News & Articles
College within reach for Oregonians with intellectual disabilities
Posted on 02/02/2016
For the first time in Oregon, individuals with intellectual disabilities will have access to an inclusive postsecondary education at a four-year university, thanks to the efforts of Think College Inclusion Oregon, Northwest Down Syndrome Association/All Born (in), and Portland State University. A $2.5 million, five-year grant from the US Department of Education will fund a college program at Portland State University facilitating the enrollment of students with intellectual disabilities which will better prepare them for eventual employment and adult life within their community.
While Portland Public Schools’ existing Community Transition Program has provided much-needed services and resources for 18-21 year-olds for over two decades, the $2.5 million grant allows for expansions to the program that will enable students to receive a more immersive and inclusive college experience alongside their peers.
This funding breakthrough is the result of over 2 years of development and vision from Think College Inclusion Oregon—a coalition of middle and high school students, families, education professionals, and PSU faculty—led by NWDSA/ABI.
Although the partners were instrumental in achieving this goal, the real driving force behind the movement is the youth—advocates with intellectual disabilities and without who share a dream of going to college. All of the good work done with Early Intervention in the past couple of decades has produced a generation of young people raised with values of inclusion, equity, and diversity, and the belief that anything is possible with hard work and the right supports. Now that these students are college-age, it’s up to families, policymakers, and educators to ensure they have the opportunities they deserve.
Youth advocate Claire B. wrote the following about her family’s dreams of college for her and her sister:
“A couple years ago I started hearing about people with disabilities not getting the chance to go to college. Thinking about how silly that sounded I was scared for my sister because we have had such high hopes since we were kids.
From the beginning, Karley and our family [have] been fighting and working for her education, when college comes we will fight for it too. She would learn just like the other students and if needed have a tutor or help just like some of the other students would have. She deserves to have a college experience just like everyone else.”
The power of support from parents, families, and allies has been the heart of NWDSA/ABI’s mission from the beginning. In the years since forming as a Down syndrome-focused parent group in 1997, NWDSA/ABI has grown to recognize and advocate for the needs of all children with disabilities. Focus has expanded from early intervention during the first five years to encompass a lifespan track, including transition into college years, employment and adulthood. Some other excellent work being done by parents and staff members to create positive change along the lifespan track includes:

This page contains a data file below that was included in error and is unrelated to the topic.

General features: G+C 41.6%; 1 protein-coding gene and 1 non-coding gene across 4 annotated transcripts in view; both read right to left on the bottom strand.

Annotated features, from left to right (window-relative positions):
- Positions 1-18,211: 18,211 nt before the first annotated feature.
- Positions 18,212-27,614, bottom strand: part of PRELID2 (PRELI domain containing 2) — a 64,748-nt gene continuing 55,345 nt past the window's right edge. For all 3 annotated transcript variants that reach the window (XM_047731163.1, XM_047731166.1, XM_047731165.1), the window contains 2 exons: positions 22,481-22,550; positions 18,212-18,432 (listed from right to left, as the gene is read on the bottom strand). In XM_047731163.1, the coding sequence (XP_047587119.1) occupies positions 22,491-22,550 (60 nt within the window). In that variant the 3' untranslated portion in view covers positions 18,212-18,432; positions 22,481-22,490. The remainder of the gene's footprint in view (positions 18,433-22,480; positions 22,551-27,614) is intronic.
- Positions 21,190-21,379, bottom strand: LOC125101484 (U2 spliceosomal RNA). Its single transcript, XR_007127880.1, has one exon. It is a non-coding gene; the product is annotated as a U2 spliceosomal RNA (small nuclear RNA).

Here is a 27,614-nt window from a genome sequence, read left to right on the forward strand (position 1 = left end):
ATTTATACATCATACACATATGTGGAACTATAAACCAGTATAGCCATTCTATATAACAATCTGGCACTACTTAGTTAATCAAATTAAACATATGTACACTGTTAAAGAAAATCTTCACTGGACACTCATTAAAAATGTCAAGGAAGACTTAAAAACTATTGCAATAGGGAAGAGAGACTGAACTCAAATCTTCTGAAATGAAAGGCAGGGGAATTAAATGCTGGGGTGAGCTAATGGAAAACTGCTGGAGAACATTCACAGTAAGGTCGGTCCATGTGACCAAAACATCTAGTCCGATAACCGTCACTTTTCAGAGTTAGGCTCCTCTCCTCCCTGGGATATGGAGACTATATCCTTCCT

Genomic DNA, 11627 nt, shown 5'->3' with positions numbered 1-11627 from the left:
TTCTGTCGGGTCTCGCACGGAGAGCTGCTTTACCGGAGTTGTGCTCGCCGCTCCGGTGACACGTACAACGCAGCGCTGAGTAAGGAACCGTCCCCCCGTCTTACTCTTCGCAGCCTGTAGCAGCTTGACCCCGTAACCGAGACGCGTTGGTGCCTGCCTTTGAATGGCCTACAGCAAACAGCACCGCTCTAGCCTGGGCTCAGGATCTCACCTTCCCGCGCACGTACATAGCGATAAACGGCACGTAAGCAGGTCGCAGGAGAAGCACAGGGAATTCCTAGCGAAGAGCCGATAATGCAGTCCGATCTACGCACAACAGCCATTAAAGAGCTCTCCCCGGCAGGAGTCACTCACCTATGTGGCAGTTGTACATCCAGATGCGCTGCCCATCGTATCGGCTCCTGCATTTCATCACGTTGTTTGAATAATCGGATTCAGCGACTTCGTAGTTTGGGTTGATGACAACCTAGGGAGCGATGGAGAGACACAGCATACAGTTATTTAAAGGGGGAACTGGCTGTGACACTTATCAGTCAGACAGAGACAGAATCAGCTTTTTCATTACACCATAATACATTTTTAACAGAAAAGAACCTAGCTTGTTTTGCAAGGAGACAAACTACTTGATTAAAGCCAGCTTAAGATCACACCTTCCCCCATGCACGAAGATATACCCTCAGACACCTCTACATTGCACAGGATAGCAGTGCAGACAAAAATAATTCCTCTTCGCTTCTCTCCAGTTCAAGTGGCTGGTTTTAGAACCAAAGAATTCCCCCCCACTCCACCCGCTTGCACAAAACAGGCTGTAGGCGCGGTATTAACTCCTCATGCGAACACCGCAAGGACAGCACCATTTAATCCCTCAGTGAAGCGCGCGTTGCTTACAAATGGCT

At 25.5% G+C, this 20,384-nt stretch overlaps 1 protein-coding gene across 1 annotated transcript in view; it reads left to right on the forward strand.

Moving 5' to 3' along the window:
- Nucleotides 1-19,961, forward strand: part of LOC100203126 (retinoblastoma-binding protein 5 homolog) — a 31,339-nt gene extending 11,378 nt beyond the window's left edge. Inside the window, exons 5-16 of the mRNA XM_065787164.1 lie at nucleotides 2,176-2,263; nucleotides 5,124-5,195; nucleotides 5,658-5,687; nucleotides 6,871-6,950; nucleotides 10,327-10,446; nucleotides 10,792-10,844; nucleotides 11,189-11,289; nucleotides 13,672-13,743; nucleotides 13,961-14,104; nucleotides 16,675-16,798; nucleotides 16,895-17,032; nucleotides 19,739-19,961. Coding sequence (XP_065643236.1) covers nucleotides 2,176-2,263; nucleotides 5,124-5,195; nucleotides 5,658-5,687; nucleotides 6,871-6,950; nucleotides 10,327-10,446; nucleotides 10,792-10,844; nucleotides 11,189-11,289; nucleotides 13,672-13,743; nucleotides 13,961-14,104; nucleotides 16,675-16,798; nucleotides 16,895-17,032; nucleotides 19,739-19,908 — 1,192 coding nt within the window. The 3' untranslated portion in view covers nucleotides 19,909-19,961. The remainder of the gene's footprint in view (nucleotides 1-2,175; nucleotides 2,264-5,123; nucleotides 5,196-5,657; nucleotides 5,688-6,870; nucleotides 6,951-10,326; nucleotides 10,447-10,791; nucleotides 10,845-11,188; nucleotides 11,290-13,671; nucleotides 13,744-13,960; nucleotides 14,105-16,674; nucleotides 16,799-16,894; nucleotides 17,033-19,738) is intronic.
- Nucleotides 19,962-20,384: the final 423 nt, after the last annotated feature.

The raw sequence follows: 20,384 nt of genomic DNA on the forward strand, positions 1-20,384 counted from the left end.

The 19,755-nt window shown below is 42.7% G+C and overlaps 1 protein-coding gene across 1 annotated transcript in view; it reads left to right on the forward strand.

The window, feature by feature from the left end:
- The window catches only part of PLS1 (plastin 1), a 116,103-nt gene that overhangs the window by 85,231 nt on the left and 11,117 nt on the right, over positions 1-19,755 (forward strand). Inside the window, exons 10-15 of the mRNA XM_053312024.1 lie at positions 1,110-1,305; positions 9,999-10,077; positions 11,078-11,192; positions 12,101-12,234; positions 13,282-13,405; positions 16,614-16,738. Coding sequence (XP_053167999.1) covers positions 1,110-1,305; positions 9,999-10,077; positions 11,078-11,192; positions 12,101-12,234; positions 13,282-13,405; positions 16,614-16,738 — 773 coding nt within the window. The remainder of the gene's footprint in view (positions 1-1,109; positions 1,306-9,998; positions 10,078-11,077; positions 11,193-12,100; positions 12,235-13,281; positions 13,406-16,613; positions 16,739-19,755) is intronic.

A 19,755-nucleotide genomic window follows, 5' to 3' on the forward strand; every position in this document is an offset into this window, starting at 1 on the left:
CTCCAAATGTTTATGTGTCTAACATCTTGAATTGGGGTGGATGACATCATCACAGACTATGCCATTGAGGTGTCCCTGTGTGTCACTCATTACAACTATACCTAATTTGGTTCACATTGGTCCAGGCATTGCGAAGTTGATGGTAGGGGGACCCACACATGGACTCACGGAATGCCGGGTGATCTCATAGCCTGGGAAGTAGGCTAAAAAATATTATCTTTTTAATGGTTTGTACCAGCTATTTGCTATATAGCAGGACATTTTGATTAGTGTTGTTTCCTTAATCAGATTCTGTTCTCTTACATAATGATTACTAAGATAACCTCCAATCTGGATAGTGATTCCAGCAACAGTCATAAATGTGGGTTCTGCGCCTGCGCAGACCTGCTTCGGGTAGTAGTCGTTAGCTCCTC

Reach 2020: This six-year proposal by PPS Director of Special Education Mary Pearson calls to dissolve the line between general and special education, adopting instead a ‘co-teaching’ model. NWDSA/ABI Executive Director Angela Jarvis-Holland was quoted in an article in the Portland Tribune: “Part of it is money and part of it really is about attitudes.” Read the full article at portlandtribune.com/pt/9-news/246924-114159-pps-plan-would-integrate-special-ed
Kindergarten Readiness: NWDSA/ABI sponsored a workshop entitled “Getting Ready for the Big Day; Dive into Tools, Tips, Rights, and Partnerships for a Great Start to Kindergarten” featuring Chris Shank, Attorney DRO; Michael Bailey, DRN; Alicia Delashmutt, Parent Advocate; Esther Harris, PPS Parent Liaison; Jamie Burch, Clark County Parent Coalition; Dr. Ruth Falco, PSU; Mirsa Lopez, OrFirst; and Stephanie Hunter, OTAC. This is the first of hopefully many future trainings focusing on supporting families through Kindergarten transition.
Kindergarten Inclusion Cohort: This one-year program gives parents the knowledge and advocacy skills necessary to help their child with a significant developmental delay gain access to an inclusive kindergarten placement.
Children’s Agenda: NWDSA/ABI joined with over 60 advocacy groups and coalitions to identify key policy changes that will improve life for children in Oregon, including kids experiencing disabilities. Read the Children’s Agenda at www.orunitedforkids.org/childrens-agenda
NWDSA/ABI introduced two initiatives to the Children’s Agenda including creating and expanding inclusive college options for our youth with intellectual disabilities and creating tax-free savings accounts for individuals with intellectual disabilities.
Collaboration with Disability Rights Oregon: NWDSA/ABI Executive Director Angela Jarvis-Holland was recently appointed membership on the Disability Rights Oregon Board. NWDSA/ABI and DRO have built a valuable partnership over many years, working together on the issues of seclusion and restraint among others. Attorney Chris Shank from DRO has presented and collaborated on many projects with ABI to educate parents about legal solutions. Angela is enthusiastic about the opportunity to continue learning from this partnership.
There is a saying that goes, “Difficult roads lead to beautiful destinations.” Parents and families brought together by the common needs of our children know that this road is easier to travel with the support of the community, and change happens and progress is made when we unite to advocate for a better future for all children.